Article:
Corneal inlays are small lenses that can be surgically implanted within a patient’s cornea (instead of placed/worn on top of the cornea like a contact lens) in order to change the focusing of the patient’s eye. Corneal inlays have a decades-long history, but prior iterations were abandoned either because of poor predictability or an unacceptably high incidence of postoperative complications. With newer techniques of implanting the lenses and refined lens designs, corneal inlays have started to gain traction as a reasonable treatment option for specific types of patients. The ideal candidate for a corneal inlay is someone who has excellent distance vision but is tired of constantly reaching for their reading glasses (usually patients over the age of 48). A corneal inlay placed into the non-dominant eye can allow such patients to read text messages, check emails, and possibly even read a book without reading glasses.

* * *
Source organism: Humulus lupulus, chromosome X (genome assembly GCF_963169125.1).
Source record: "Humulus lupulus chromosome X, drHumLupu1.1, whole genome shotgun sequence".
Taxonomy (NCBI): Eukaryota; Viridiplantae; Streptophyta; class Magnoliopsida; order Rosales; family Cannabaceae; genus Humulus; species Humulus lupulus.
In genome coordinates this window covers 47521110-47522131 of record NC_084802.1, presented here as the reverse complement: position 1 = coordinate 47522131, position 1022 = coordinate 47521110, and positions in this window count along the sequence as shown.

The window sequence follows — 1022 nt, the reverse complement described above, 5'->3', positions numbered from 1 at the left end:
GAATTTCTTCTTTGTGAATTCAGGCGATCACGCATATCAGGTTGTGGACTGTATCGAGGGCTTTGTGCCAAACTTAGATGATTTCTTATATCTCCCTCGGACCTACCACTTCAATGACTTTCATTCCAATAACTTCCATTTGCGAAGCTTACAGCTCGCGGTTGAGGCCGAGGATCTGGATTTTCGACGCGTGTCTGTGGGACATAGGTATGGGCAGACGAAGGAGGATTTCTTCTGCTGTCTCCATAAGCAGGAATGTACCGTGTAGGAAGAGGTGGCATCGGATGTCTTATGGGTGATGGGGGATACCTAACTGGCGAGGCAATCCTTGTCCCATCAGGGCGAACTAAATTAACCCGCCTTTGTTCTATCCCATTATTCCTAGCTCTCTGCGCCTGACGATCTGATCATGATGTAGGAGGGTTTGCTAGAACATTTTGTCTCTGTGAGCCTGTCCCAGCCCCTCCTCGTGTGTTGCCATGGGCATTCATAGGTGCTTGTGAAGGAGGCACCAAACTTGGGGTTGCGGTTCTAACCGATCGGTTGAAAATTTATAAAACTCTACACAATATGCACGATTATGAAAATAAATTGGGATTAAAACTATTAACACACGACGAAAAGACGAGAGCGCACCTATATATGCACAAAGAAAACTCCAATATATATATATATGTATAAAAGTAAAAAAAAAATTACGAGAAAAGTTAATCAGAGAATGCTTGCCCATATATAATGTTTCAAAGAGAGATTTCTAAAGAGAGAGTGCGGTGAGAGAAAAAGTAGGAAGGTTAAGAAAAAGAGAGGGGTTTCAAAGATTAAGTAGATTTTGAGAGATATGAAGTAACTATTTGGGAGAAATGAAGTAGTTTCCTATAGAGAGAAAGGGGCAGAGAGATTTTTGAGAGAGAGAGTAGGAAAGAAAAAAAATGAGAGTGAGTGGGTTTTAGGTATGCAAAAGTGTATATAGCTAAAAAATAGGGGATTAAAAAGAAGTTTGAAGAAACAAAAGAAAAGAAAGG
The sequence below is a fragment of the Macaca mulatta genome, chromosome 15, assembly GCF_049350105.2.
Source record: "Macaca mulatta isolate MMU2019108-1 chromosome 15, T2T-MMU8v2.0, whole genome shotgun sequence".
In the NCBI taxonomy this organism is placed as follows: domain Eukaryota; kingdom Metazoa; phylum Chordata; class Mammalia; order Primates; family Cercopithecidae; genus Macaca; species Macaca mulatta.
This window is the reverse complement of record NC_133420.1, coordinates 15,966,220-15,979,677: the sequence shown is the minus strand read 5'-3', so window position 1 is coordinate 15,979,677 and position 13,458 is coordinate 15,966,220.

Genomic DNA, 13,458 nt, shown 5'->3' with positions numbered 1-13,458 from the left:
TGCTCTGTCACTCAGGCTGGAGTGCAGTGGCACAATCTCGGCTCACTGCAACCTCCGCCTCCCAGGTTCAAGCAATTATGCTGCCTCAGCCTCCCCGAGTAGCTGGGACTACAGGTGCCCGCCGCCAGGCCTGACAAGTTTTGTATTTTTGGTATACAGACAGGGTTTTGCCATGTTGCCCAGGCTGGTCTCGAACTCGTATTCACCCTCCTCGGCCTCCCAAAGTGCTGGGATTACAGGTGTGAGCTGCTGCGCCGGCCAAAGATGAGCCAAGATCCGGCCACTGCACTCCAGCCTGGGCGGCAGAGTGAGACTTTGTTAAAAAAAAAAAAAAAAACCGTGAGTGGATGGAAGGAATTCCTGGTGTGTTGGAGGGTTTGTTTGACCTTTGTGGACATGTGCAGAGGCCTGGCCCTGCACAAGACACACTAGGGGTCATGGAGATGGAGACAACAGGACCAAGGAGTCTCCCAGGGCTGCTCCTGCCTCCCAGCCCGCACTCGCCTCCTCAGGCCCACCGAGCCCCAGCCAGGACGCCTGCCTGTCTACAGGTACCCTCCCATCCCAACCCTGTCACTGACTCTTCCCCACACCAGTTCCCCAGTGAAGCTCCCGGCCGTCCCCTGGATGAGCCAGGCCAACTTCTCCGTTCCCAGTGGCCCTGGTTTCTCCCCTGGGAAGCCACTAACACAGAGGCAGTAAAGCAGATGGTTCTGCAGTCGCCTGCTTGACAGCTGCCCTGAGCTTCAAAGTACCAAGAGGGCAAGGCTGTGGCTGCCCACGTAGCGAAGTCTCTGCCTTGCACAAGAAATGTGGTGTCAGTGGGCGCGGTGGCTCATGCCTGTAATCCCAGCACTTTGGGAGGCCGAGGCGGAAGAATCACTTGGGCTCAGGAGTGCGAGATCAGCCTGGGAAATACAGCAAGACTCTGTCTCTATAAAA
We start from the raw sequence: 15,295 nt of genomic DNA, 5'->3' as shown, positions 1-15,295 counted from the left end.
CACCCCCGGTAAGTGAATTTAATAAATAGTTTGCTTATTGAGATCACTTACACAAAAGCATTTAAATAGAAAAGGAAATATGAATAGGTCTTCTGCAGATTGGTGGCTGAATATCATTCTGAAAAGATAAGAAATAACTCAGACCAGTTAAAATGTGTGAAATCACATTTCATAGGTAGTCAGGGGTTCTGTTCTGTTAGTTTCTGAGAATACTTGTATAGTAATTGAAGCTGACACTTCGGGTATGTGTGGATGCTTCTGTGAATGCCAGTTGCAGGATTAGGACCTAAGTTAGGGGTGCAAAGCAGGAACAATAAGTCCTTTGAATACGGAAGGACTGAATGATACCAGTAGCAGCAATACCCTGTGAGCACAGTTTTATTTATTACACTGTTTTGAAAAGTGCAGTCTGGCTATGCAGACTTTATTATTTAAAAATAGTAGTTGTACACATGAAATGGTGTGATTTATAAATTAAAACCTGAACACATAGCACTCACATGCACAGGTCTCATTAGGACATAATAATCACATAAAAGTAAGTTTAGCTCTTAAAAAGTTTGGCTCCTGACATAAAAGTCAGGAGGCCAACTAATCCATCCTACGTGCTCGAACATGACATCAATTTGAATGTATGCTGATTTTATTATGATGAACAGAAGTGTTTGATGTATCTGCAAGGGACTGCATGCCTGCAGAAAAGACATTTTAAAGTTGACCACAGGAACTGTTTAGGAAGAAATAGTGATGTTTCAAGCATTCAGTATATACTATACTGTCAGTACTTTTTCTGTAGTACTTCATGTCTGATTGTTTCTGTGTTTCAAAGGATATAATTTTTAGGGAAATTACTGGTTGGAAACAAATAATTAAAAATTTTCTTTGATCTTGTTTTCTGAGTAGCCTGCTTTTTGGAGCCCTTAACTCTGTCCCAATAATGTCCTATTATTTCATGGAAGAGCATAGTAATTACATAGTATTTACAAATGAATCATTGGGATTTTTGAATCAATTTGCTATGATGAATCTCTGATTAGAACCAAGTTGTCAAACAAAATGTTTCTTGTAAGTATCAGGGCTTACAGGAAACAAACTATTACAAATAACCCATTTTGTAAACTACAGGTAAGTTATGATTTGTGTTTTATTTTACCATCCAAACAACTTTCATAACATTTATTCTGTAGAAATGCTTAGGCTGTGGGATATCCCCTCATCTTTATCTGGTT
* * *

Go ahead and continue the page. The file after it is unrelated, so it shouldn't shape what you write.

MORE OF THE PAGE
Like most eye procedures, the corneal inlay surgery is performed as an outpatient. The procedure is rather quick (10 to 15 minutes), doesn’t hurt, and enables most patients to return to work the next day (depending, of course, on the type of work). Total glasses freedom is not a promised endpoint, but a decrease in the need for reading glasses is a very reasonable expectation. Like any procedure, risks exist. Fortunately, the chance of a serious vision threatening complication caused by a modern corneal inlay is low.
Dr. Davidorf has had a long interest in developing viable corneal inlays, submitting a patent in 1998. Currently, two corneal inlays have been approved by the FDA, the KAMRA Inlay and the Raindrop Near Vision Inlay. For patients interested in evaluating their candidacy for a corneal inlay or other procedures that can greatly reduce one’s need for reading glasses, scheduling a consultation is the first step.